Book launch and lecture with Isabel Altamirano-Jiménez
Monday, March 10, 2014 from 11am-12pm
First Nations House of Learning, UBC
1985 West Mall, Vancouver
The recognition of Indigenous rights and the management of land and resources have always been fraught with complex power relations and conflicting expressions of identity. In Indigenous Encounters with Neoliberalism, Isabel Altamirano-Jiménez explores how this issue is playing out in two countries very differently marked by neoliberalism’s local expressions: Canada and Mexico.
Weaving together four distinct case studies, two from each country–Nunavut, the Nisga’a, the Zapatista Caracoles in Chiapas, and the Zapotec from Juchitán–Altamirano-Jiménez presents insights from Indigenous feminism, critical geography, political economy, and post-colonial studies. These specific examples highlight indigenous people’s responses to neoliberalism in their respective countries, reflecting the tensions that result from how Indigenous identity, gender, and the environment have been connected. Indigenous women’s perspectives are particularly illuminating as they articulate diverse aspirations and concerns within a wider political framework.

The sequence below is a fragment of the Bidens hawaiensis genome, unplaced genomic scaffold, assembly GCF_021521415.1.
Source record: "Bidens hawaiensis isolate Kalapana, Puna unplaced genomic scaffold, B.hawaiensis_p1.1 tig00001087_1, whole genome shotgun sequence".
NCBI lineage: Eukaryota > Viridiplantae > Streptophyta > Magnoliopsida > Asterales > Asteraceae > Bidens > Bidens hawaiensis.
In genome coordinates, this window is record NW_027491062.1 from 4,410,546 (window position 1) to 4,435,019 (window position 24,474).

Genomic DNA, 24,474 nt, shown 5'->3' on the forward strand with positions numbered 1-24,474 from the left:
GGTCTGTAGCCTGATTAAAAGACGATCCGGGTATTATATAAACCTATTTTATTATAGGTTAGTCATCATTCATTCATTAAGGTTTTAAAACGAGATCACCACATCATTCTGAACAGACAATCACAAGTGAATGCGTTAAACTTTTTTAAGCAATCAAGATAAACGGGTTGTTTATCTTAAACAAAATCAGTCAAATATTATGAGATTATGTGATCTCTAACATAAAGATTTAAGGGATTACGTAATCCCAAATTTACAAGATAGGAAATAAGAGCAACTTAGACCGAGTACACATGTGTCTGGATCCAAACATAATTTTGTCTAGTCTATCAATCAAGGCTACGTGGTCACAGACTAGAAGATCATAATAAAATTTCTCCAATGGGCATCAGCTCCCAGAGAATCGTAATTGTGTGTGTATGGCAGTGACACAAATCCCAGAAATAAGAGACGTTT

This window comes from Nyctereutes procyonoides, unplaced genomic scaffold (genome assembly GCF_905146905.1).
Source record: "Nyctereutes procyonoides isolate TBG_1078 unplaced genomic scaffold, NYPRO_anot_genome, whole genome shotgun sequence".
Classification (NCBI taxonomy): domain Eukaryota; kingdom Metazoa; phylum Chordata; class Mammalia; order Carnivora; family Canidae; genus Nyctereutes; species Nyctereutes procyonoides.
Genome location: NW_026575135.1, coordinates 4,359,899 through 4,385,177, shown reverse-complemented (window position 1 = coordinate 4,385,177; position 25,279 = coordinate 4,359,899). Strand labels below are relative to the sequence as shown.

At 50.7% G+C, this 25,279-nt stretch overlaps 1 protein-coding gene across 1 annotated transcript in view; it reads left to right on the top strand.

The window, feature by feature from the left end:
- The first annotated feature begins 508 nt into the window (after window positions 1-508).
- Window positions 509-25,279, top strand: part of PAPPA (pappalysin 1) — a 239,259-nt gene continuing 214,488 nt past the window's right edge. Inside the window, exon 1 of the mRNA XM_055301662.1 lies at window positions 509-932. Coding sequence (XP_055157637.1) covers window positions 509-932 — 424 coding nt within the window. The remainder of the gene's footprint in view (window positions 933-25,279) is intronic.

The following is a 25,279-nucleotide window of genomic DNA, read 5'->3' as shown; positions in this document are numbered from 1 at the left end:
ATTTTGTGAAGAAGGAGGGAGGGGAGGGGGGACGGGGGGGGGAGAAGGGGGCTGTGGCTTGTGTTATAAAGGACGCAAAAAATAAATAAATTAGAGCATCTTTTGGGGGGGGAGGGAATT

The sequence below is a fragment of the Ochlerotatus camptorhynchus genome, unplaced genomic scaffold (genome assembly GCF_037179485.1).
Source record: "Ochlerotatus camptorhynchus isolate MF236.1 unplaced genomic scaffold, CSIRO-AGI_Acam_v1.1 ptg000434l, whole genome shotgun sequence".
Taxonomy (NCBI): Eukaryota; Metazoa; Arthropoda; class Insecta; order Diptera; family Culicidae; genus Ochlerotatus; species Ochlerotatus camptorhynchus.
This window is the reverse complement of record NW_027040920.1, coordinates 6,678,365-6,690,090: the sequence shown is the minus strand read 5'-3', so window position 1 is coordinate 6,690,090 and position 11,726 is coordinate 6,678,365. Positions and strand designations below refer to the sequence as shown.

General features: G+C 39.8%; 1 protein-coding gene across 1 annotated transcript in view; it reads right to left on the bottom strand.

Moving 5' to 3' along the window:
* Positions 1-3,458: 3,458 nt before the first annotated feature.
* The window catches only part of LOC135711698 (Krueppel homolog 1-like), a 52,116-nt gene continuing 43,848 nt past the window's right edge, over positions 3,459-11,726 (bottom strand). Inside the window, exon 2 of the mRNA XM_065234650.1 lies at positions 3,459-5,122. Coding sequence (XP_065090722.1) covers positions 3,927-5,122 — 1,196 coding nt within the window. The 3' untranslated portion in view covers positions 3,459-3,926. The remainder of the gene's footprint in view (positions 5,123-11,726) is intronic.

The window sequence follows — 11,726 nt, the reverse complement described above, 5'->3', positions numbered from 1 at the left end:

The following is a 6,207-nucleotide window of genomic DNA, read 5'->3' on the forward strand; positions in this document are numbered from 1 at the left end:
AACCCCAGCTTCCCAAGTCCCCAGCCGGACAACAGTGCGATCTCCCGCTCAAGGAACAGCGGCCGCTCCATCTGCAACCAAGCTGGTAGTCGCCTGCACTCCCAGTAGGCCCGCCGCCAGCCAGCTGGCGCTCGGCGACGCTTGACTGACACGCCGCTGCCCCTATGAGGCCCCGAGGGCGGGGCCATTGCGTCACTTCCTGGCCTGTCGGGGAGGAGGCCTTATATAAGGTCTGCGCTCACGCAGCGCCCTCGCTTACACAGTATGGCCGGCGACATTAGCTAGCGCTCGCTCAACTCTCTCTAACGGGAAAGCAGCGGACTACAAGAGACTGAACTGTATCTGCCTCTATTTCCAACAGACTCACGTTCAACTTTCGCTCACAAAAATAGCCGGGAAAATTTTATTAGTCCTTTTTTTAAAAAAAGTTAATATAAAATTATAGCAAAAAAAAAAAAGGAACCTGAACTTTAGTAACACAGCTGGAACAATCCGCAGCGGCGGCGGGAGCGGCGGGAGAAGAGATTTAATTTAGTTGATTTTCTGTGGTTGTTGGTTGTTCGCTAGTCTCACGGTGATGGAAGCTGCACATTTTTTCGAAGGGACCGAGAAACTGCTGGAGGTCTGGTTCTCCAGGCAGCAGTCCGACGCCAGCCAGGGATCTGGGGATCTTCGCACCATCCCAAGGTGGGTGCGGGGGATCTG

What emerges is a theoretical and empirical discussion of how indigeneity as an act of articulation is embedded in tensions between local needs and global wants. By exploring Indigenous peoples’ relations to and in different locations, this study attempts to uncover the complexities of materializing neoliberalism and the fluidity of indigeneity.
Isabel Altamirano-Jiménez (Zapotec) is an Associate Professor in the Department of Political Science and the Faculty of Native Studies at the University of Alberta.